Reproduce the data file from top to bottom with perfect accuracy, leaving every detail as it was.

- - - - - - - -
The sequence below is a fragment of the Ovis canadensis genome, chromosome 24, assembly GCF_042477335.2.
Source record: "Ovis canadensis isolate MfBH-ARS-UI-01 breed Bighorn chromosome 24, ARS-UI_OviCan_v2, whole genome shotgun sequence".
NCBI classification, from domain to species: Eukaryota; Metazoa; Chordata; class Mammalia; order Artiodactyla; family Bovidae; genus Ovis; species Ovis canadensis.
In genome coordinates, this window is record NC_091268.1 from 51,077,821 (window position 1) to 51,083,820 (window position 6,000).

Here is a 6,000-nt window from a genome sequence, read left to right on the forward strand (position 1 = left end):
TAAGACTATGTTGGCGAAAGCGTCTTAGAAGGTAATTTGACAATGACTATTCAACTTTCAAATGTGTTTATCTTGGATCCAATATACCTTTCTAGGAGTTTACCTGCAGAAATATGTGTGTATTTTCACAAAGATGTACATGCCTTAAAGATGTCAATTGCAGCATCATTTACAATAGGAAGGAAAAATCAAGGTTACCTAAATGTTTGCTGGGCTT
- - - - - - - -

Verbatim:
The sequence below is a fragment of the Ovis canadensis genome, chromosome 24, assembly GCF_042477335.2.
Source record: "Ovis canadensis isolate MfBH-ARS-UI-01 breed Bighorn chromosome 24, ARS-UI_OviCan_v2, whole genome shotgun sequence".
NCBI classification, from domain to species: Eukaryota; Metazoa; Chordata; class Mammalia; order Artiodactyla; family Bovidae; genus Ovis; species Ovis canadensis.
In genome coordinates, this window is record NC_091268.1 from 51,077,821 (window position 1) to 51,083,820 (window position 6,000).

Here is a 6,000-nt window from a genome sequence, read left to right on the forward strand (position 1 = left end):
TAAGACTATGTTGGCGAAAGCGTCTTAGAAGGTAATTTGACAATGACTATTCAACTTTCAAATGTGTTTATCTTGGATCCAATATACCTTTCTAGGAGTTTACCTGCAGAAATATGTGTGTATTTTCACAAAGATGTACATGCCTTAAAGATGTCAATTGCAGCATCATTTACAATAGGAAGGAAAAATCAAGGTTACCTAAATGTTTGCTGGGCTT